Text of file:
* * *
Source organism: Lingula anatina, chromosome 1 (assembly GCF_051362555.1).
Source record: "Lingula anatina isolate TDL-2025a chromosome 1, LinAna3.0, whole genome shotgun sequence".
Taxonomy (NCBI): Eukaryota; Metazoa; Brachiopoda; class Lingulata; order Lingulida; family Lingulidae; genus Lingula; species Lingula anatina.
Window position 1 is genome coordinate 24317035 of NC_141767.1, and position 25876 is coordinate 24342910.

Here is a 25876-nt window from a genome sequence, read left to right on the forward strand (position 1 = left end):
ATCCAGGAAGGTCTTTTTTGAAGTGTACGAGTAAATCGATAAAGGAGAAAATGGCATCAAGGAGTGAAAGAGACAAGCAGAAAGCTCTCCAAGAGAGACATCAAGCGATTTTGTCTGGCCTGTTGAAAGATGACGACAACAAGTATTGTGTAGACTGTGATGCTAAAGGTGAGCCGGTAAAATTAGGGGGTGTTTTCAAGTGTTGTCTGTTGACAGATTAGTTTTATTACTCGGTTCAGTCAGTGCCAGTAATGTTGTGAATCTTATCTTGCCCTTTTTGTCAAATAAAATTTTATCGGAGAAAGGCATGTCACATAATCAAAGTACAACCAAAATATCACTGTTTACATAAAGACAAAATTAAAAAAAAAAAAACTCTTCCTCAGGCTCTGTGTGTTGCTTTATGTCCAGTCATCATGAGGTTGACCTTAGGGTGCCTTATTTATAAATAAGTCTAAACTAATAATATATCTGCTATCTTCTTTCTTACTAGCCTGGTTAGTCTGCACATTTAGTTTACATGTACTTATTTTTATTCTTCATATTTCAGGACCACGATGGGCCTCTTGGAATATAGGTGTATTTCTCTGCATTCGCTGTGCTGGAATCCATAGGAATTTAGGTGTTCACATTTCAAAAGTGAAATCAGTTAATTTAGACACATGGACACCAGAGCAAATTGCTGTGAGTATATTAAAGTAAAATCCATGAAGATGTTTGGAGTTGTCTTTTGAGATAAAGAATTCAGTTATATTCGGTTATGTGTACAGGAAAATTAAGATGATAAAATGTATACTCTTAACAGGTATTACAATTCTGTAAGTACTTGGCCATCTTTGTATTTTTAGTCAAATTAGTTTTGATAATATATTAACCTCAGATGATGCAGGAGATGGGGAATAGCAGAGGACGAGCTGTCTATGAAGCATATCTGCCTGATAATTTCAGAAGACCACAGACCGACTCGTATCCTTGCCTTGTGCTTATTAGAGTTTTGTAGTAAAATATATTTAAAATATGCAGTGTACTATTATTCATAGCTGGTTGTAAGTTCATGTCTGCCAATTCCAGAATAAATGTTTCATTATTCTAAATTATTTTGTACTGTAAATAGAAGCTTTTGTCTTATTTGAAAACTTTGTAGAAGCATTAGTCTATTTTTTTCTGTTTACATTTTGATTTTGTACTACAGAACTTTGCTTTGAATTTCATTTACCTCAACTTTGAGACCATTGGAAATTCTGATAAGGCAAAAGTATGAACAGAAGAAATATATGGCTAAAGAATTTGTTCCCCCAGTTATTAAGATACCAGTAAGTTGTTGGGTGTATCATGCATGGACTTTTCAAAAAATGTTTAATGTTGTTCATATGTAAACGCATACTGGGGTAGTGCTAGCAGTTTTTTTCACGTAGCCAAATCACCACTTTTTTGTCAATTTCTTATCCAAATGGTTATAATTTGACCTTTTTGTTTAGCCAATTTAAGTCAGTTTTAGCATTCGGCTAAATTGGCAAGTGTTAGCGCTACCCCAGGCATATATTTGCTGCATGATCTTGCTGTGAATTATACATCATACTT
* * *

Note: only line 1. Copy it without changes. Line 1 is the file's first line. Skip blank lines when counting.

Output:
Source organism: Lingula anatina, chromosome 1 (assembly GCF_051362555.1).